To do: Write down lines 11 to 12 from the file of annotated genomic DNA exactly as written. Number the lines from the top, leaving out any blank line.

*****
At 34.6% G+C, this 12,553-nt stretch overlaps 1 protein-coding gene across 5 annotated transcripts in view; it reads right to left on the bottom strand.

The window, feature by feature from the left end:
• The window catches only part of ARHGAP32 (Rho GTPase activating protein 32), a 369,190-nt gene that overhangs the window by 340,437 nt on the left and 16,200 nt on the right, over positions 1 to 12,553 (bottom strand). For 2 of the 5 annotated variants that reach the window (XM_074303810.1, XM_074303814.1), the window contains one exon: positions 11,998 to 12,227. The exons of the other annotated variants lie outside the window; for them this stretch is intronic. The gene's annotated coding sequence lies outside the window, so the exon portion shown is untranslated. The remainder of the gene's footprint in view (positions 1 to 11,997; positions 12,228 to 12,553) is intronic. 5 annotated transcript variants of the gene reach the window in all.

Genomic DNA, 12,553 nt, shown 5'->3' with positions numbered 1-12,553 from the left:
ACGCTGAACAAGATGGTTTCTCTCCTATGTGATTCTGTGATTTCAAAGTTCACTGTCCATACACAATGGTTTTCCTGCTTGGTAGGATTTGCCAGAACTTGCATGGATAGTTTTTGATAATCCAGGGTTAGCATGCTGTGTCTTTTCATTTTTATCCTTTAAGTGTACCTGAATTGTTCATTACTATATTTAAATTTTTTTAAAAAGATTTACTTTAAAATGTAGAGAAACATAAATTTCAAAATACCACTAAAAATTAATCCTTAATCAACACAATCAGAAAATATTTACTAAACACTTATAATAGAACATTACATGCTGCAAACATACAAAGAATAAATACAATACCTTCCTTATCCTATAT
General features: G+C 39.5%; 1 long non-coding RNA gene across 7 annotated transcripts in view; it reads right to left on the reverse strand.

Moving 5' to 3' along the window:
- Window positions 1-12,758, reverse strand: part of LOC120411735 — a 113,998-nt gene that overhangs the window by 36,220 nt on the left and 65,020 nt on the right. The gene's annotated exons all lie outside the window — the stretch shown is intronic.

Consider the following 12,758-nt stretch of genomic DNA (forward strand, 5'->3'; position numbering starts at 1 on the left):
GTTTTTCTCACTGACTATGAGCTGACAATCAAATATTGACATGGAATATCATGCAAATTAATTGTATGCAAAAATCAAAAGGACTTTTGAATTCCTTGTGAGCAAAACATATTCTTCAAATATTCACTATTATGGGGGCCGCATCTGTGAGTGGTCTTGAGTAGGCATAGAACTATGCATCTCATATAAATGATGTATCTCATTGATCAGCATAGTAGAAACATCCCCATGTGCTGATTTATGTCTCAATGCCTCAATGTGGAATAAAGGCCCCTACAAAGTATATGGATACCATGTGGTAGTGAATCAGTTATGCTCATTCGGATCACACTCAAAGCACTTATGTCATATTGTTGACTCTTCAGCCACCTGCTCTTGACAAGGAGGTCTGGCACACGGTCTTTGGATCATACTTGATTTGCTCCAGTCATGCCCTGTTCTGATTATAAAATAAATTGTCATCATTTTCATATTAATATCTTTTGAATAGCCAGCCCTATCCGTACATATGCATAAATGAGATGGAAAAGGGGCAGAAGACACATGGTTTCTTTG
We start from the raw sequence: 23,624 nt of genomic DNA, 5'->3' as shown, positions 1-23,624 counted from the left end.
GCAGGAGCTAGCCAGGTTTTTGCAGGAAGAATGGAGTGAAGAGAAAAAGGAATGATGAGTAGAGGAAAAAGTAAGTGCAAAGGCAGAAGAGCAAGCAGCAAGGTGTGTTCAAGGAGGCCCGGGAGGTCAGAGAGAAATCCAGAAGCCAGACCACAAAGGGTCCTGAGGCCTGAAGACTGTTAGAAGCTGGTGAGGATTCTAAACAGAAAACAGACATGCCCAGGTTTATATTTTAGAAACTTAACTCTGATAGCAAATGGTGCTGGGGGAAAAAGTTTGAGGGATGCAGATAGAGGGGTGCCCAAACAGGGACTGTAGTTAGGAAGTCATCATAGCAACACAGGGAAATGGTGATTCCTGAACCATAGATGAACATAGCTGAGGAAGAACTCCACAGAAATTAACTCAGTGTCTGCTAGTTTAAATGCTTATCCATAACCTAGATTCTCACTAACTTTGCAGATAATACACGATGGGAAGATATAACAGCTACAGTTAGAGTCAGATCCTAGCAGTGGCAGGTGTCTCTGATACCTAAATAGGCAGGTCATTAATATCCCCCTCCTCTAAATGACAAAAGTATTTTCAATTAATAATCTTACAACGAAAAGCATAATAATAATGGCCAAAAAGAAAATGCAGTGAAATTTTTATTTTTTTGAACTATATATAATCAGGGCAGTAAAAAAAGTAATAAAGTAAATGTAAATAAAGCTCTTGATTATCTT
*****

We start from the raw sequence: 23,624 nt of genomic DNA, 5'->3' as shown, positions 1-23,624 counted from the left end.
GCAGGAGCTAGCCAGGTTTTTGCAGGAAGAATGGAGTGAAGAGAAAAAGGAATGATGAGTAGAGGAAAAAGTAAGTGCAAAGGCAGAAGAGCAAGCAGCAAGGTGTGTTCAAGGAGGCCCGGGAGGTCAGAGAGAAATCCAGAAGCCAGACCACAAAGGGTCCTGAGGCCTGAAGACTGTTAGAAGCTGGTGAGGATTCTAAACAGAAAACAGACATGCCCAGGTTTATATTTTAGAAACTTAACTCTGATAGCAAATGGTGCTGGGGGAAAAAGTTTGAGGGATGCAGATAGAGGGGTGCCCAAACAGGGACTGTAGTTAGGAAGTCATCATAGCAACACAGGGAAATGGTGATTCCTGAACCATAGATGAACATAGCTGAGGAAGAACTCCACAGAAATTAACTCAGTGTCTGCTAGTTTAAATGCTTATCCATAACCTAGATTCTCACTAACTTTGCAGATAATACACGATGGGAAGATATAACAGCTACAGTTAGAGTCAGATCCTAGCAGTGGCAGGTGTCTCTGATACCTAAATAGGCAGGTCATTAATATCCCCCTCCTCTAAATGACAAAAGTATTTTCAATTAATAATCTTACAACGAAAAGCATAATAATAATGGCCAAAAAGAAAATGCAGTGAAATTTTTATTTTTTTGAACTATATATAATCAGGGCAGTAAAAAAAGTAATAAAGTAAATGTAAATAAAGCTCTTGATTATCTT